Can We Live In A World Without Silver?

By Jon Forrest Little

The World Silver Survey is an annual report published by The Silver Institute since 1990. It provides market participants with supply and demand statistics for critical sectors of the silver market, along with price and trade data.

The 2022 World Silver Survey reported a global silver deficit of 154 million ounces, the most significant since 2015. The 2023 World Silver Survey reported a global silver deficit of 129 million ounces, the second-largest since 2015.

High silver use (demand from the industrial and investment sectors) created this deficit against a backdrop of underinvestment in mining and flat-lining production.

Meanwhile, most silver is mined as a byproduct of other metals, including copper, zinc, and gold – meaning higher silver prices do not necessarily bring out more mine supply.

Here is a table summarizing the silver deficits reported in the past two World Silver Surveys:

Year / Silver Deficit

2022 154 million ounces2023 129 million ouncesTotal 283 million ounces

The global silver market faces a structural deficit due to many factors, including:

The increasing use of silver in renewable energy technologies, such as solar panels, wind turbines, EVs, and batteries.
Silver is used extensively in various electronic components, mobile phones, and computers, characterizing the growing demand for silver from the electronics sector.
The sharp increase in apps, social media, crypto mining, and streaming services (including YouTube, TikTok, Vimeo, Netflix, Hulu, Paramount, Prime Video, and AppleTV). These combined use enormous volumes of servers and high-end computers for developers.
Silver is the best conductor of electricity, leading to its incorporation in countless emerging technologies.
The popularity of silver as an investment asset is spiking worldwide, including in BRICS countries as they are fighting Federal Reserve note dollar hegemony.

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Even as it documents supply deficits, the World Silver Survey appears to have overlooked a few areas of silver consumption.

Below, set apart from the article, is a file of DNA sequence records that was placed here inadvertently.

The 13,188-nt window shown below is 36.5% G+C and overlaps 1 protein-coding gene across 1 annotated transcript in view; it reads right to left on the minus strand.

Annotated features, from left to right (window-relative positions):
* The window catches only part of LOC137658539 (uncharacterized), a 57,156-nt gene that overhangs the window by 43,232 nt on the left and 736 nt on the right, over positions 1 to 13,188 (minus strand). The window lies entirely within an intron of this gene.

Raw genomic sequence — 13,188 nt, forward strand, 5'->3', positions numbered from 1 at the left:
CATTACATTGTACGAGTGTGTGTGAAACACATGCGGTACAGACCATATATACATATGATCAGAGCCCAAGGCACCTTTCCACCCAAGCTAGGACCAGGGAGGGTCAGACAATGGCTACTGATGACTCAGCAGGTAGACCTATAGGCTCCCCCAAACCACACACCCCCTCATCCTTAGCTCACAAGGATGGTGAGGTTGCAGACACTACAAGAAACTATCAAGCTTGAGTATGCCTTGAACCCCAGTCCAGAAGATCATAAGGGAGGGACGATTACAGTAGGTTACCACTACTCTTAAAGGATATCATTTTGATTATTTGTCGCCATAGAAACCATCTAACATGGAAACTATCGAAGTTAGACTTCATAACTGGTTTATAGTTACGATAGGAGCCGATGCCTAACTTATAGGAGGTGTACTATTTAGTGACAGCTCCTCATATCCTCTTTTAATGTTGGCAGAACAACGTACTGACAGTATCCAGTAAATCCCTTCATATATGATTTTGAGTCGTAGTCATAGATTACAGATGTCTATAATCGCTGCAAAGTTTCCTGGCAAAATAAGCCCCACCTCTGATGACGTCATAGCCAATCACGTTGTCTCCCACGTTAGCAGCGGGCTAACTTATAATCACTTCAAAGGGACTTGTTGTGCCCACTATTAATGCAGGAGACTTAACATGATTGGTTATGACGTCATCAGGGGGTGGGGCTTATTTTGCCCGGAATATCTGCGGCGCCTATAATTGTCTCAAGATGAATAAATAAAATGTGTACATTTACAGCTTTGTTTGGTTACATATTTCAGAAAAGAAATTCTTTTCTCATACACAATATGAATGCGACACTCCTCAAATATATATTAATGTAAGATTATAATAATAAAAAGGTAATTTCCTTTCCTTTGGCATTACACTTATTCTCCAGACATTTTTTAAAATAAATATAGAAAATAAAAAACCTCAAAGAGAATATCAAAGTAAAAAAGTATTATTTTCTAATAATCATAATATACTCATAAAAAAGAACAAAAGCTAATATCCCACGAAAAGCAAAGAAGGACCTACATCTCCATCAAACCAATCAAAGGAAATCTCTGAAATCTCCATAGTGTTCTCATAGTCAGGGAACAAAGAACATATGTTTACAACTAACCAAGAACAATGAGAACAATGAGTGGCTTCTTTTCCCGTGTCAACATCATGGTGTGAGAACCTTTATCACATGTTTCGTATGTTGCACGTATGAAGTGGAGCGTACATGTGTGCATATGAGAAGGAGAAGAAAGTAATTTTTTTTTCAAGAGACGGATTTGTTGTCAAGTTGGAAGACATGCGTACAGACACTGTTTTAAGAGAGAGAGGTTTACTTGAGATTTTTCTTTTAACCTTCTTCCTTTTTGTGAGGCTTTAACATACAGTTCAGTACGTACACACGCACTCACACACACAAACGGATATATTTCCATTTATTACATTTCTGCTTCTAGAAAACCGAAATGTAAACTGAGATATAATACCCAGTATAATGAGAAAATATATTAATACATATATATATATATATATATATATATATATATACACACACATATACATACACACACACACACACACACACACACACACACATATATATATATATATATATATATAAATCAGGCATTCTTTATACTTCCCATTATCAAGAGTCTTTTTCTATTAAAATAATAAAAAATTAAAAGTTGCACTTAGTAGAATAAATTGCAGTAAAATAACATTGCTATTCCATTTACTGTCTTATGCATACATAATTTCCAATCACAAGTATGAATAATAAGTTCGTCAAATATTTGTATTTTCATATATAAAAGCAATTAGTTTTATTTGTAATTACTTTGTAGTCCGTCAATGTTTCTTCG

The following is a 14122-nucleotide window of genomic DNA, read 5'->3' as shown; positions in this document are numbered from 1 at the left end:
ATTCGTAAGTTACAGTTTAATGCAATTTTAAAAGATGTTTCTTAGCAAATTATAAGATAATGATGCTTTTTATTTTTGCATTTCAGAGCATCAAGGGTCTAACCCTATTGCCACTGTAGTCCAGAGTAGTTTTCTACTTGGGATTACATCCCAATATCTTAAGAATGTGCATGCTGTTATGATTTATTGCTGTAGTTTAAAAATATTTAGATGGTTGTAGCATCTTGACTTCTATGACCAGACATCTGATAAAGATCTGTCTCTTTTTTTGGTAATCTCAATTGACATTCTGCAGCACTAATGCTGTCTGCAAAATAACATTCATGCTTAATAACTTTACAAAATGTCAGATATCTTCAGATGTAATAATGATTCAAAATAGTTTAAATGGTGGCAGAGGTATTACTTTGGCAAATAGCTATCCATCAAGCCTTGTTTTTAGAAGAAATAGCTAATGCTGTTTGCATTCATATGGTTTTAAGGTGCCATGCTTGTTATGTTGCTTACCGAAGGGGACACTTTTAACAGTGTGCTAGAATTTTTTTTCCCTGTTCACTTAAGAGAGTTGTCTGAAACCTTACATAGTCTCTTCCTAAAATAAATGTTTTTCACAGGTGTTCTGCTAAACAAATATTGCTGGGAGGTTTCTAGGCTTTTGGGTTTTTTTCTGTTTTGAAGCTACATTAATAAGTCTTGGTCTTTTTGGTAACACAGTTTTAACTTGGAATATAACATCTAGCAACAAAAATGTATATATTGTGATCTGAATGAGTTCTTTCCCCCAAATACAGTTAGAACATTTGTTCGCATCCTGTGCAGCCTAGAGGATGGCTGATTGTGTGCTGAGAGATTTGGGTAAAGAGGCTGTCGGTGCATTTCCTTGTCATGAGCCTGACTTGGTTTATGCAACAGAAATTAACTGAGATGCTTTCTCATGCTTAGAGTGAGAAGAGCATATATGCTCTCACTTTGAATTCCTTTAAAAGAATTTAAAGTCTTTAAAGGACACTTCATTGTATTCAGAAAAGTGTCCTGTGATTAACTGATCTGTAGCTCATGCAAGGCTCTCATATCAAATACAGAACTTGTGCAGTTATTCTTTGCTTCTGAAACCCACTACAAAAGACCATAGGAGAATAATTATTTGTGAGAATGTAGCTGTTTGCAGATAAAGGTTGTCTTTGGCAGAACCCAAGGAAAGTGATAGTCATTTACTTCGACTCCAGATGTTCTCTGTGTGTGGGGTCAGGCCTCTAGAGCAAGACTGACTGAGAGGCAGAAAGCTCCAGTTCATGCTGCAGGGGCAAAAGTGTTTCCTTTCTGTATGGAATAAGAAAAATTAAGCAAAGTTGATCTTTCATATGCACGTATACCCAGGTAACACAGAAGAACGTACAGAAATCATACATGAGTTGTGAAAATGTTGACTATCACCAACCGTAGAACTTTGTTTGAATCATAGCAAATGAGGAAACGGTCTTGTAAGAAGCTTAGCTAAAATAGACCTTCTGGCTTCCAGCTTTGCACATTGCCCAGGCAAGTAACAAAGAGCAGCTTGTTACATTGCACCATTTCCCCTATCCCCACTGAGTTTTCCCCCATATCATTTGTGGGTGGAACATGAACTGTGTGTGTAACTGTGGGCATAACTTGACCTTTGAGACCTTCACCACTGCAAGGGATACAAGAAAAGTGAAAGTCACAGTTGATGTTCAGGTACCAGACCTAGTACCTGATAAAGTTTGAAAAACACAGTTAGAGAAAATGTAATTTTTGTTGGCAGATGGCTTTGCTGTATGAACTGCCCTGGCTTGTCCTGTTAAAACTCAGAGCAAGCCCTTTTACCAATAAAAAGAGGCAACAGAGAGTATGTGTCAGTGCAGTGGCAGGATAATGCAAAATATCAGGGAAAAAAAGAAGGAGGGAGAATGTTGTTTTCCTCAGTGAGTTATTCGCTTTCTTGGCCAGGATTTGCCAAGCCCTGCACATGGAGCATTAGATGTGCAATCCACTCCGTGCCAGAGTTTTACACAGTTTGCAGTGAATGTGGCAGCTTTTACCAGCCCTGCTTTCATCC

Solar Panel Improvements Not Captured by World Silver Survey

Whether we like it or not, the World is shifting away from fossil fuels towards so-called renewable energy. Solar, wind, and battery technologies require massive amounts of raw materials to be produced, but virtue-signaling government leaders haven’t figured this out quite yet.

The World Silver Survey, when calculating silver use in solar panels, used outdated specifications. It was looking at PERC panels. However, two new solar panel developments are now considered superior to the older PERC panels, and they use more silver.

Firstly, TOPCon solar cells are a type of PERC solar cell with a textured oxide passivation layer on the front of the cell. This layer helps reflect light back into the cell, increasing efficiency.

Secondly, HJT solar cells have a heterojunction between the p-type and n-type silicon layers. This heterojunction helps to reduce recombination losses, which increases the efficiency.

Perhaps most significant is the development of double-sided panels.

Solar farms now use double-sided panels. Double-sided solar panels are more efficient than single-sided solar panels because they can absorb sunlight from both the front and back. This means they can generate more electricity from the same space.

The Silver Institute did not capture the TopCon and HJT, meaning they reported outdated specs over the silver loads per panel. They reported 80mg of silver per panel vs. the HJT panel, which uses up to 220mg per panel.

The solar panel specs are written in Chinese. Perhaps Silver Institute researchers still need to translate the Chinese specs.

And when you start installing double-sided panels, you’re doubling the silver use.

Military Use of Silver

The U.S. Navy uses silver-zinc batteries in its nuclear submarines. These batteries provide backup power for a submarine’s nuclear reactor. The silver-zinc batteries are very efficient and can provide power for up to 72 hours.

For each sub, a typical battery uses 100 pounds of silver. There are over 150 nuclear submarines worldwide, totaling 15,000 pounds of silver. There are 218,750 troy ounces in 15,000 pounds. This statistic is for nuclear subs equipped with silver-zinc batteries.

All of the world’s military use of silver is also not listed in the World Silver Survey.

The bottom line is this: Silver’s widening array of uses is pressuring available supplies, and the delta between silver use and silver production may already be larger than thought.

Source: Money Metals

Jon Forrest Little graduated from the University of New Mexico and attended Georgetown University’s Institute for Comparative Political and Economic Systems. Jon began his career in the mining industry and now publishes “The PickAxe” which covers topics surrounding precious metals, energy, history, and politics.

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